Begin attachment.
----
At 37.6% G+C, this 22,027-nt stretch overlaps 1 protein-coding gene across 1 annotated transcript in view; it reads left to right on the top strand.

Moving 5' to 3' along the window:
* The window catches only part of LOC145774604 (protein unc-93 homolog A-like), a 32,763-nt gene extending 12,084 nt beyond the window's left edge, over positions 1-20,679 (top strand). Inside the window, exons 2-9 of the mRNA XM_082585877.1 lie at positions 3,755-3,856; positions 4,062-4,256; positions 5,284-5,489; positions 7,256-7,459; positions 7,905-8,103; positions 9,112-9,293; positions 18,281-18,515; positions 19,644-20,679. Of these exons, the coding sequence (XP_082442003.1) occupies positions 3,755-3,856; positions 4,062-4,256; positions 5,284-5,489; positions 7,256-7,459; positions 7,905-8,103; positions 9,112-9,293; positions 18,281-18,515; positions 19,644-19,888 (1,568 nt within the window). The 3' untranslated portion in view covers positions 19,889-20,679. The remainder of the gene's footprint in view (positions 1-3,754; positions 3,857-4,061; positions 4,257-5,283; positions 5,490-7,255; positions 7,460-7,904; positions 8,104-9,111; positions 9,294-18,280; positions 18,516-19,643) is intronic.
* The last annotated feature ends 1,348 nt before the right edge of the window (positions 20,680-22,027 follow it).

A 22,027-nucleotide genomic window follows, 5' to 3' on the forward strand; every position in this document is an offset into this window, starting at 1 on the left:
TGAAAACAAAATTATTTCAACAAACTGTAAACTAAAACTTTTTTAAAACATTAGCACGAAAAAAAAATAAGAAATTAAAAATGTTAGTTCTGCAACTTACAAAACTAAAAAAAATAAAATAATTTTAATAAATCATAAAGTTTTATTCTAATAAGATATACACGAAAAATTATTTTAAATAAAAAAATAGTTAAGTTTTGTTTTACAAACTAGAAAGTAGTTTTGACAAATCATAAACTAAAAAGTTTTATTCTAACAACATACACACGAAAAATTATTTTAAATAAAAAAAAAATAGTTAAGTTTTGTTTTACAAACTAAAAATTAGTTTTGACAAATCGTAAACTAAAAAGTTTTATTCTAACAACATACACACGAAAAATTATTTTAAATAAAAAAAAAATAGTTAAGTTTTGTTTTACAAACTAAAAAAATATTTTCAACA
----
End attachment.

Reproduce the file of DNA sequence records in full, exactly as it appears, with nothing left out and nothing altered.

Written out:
At 37.6% G+C, this 22,027-nt stretch overlaps 1 protein-coding gene across 1 annotated transcript in view; it reads left to right on the top strand.

Moving 5' to 3' along the window:
* The window catches only part of LOC145774604 (protein unc-93 homolog A-like), a 32,763-nt gene extending 12,084 nt beyond the window's left edge, over positions 1-20,679 (top strand). Inside the window, exons 2-9 of the mRNA XM_082585877.1 lie at positions 3,755-3,856; positions 4,062-4,256; positions 5,284-5,489; positions 7,256-7,459; positions 7,905-8,103; positions 9,112-9,293; positions 18,281-18,515; positions 19,644-20,679. Of these exons, the coding sequence (XP_082442003.1) occupies positions 3,755-3,856; positions 4,062-4,256; positions 5,284-5,489; positions 7,256-7,459; positions 7,905-8,103; positions 9,112-9,293; positions 18,281-18,515; positions 19,644-19,888 (1,568 nt within the window). The 3' untranslated portion in view covers positions 19,889-20,679. The remainder of the gene's footprint in view (positions 1-3,754; positions 3,857-4,061; positions 4,257-5,283; positions 5,490-7,255; positions 7,460-7,904; positions 8,104-9,111; positions 9,294-18,280; positions 18,516-19,643) is intronic.
* The last annotated feature ends 1,348 nt before the right edge of the window (positions 20,680-22,027 follow it).

A 22,027-nucleotide genomic window follows, 5' to 3' on the forward strand; every position in this document is an offset into this window, starting at 1 on the left:
TGAAAACAAAATTATTTCAACAAACTGTAAACTAAAACTTTTTTAAAACATTAGCACGAAAAAAAAATAAGAAATTAAAAATGTTAGTTCTGCAACTTACAAAACTAAAAAAAATAAAATAATTTTAATAAATCATAAAGTTTTATTCTAATAAGATATACACGAAAAATTATTTTAAATAAAAAAATAGTTAAGTTTTGTTTTACAAACTAGAAAGTAGTTTTGACAAATCATAAACTAAAAAGTTTTATTCTAACAACATACACACGAAAAATTATTTTAAATAAAAAAAAAATAGTTAAGTTTTGTTTTACAAACTAAAAATTAGTTTTGACAAATCGTAAACTAAAAAGTTTTATTCTAACAACATACACACGAAAAATTATTTTAAATAAAAAAAAAATAGTTAAGTTTTGTTTTACAAACTAAAAAAATATTTTCAACA